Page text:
In fact, even though the stock price grew at a 18.0% compounded annual rate from 2007 to 2015, the market cap only grew at a 17.3% compounded annual rate in the same period (due to the share buybacks). That's below the 20.2% sales per share growth 24.9% operating income per share growth and the 27.7% EPS growth. As for the period between 2007 and 2016, the market cap grew at a 12.4% compounded annual rate, which is again below the sales per share growth of 16.6% but higher than the 4.0% operating income per share growth and the -19.1% EPS decrease. However, as I explained previously, I wouldn't use the operating income, neither the net income to value Chipotle in 2016 for the sole reason that the current operating margins of 3% of sales are an outlier (the company average from 2007 to 2016 is 10.8%). Instead, sales seem a better metric to value the company in this abnormal period.
As I have mentioned in my previous article, nobody knows for sure when the business will get back to normal, but if history is any guide, that will happen, it's just a matter of time.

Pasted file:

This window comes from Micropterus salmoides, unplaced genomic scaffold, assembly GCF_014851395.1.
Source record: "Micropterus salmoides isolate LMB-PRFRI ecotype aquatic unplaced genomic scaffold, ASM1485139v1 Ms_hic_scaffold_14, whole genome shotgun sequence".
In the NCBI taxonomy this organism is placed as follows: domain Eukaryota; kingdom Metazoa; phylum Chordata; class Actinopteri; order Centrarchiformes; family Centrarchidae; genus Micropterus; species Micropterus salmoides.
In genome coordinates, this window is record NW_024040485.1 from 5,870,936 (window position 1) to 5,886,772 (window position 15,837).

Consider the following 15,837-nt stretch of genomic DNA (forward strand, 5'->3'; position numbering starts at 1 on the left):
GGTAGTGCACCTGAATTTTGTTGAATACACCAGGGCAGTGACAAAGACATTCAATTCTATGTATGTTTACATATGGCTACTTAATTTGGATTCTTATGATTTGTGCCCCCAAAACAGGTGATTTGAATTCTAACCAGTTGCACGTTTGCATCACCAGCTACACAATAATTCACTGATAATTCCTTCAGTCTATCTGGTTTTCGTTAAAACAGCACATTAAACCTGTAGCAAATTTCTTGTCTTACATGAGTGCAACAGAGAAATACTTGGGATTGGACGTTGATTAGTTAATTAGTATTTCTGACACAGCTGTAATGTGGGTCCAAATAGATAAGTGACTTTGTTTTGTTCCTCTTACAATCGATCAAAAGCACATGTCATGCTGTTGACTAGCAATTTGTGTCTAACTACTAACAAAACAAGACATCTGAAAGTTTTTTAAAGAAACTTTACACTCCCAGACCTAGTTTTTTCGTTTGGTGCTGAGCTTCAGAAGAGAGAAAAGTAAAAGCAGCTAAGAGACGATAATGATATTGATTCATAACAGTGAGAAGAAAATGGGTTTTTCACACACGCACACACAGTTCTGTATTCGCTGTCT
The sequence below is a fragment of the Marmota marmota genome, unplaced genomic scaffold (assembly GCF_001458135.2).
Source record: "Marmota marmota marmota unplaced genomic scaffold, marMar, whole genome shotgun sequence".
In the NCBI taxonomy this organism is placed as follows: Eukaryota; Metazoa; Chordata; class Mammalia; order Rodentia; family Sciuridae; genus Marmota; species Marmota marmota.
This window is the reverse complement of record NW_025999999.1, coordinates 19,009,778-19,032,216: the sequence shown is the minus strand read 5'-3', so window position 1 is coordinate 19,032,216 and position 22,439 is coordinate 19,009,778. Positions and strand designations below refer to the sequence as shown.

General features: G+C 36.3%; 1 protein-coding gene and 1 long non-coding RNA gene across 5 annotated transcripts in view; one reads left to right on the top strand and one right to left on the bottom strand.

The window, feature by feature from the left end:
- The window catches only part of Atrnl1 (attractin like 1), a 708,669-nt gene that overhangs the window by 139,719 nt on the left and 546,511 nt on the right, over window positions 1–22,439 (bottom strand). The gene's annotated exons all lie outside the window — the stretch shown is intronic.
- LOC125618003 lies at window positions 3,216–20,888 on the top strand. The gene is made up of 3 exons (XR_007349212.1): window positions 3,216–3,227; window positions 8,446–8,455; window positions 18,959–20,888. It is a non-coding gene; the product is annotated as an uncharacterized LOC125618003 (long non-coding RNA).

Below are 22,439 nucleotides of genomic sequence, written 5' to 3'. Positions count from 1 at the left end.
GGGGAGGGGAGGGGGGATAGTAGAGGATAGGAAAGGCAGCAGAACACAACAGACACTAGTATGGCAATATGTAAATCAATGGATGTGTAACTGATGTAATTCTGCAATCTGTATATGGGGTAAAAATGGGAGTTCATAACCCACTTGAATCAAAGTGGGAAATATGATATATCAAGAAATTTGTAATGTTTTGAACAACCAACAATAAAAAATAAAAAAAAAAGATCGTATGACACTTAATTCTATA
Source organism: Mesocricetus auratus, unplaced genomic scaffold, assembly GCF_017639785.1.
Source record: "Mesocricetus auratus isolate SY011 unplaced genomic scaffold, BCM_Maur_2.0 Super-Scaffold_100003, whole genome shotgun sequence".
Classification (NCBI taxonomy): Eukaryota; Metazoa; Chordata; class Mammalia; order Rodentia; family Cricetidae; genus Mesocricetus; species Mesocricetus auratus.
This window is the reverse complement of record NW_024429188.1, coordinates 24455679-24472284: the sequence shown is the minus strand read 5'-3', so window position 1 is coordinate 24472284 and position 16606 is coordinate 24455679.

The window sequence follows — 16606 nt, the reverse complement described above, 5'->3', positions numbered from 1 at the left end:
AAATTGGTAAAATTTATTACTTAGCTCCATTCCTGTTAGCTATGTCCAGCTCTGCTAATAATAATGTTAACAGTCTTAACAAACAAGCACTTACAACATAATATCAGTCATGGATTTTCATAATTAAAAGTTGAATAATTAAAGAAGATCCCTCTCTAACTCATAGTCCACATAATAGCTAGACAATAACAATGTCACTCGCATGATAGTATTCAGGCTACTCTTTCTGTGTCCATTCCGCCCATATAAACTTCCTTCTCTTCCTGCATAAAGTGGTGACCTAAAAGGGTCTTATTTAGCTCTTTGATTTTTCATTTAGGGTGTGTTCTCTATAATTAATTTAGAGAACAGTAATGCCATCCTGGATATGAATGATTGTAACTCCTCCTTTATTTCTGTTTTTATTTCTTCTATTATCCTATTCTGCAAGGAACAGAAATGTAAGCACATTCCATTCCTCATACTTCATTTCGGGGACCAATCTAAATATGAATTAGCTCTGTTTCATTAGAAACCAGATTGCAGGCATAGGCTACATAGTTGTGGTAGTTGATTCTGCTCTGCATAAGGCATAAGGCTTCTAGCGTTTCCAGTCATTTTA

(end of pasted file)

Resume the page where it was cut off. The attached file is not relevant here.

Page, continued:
Technically, the stock has been asleep the entire year but there has been some improvement in the MACD and RSI indicators and the moving averages slope is softening.
Fundamentally, don't try to value the company using metrics indexed to Chipotle's operating income or even worse net income in 2016 because this is an abnormal year (mostly in terms of margins) and you'll get absurd values for the stock. Use sales indexed indicators instead and if you do so you'll conclude the current stock price is reasonable from an historic perspective. Furthermore, the company balance sheet remains in reasonably good shape.
Summing it all up, my message remains the same: It is worth waiting at the $400 support for good news to strike, as all the bad news are already discounted in the price.
Disclosure: I/we have no positions in any stocks mentioned, and no plans to initiate any positions within the next 72 hours.
I wrote this article myself, and it expresses my own opinions. I am not receiving compensation for it (other than from Seeking Alpha). I have no business relationship with any company whose stock is mentioned in this article.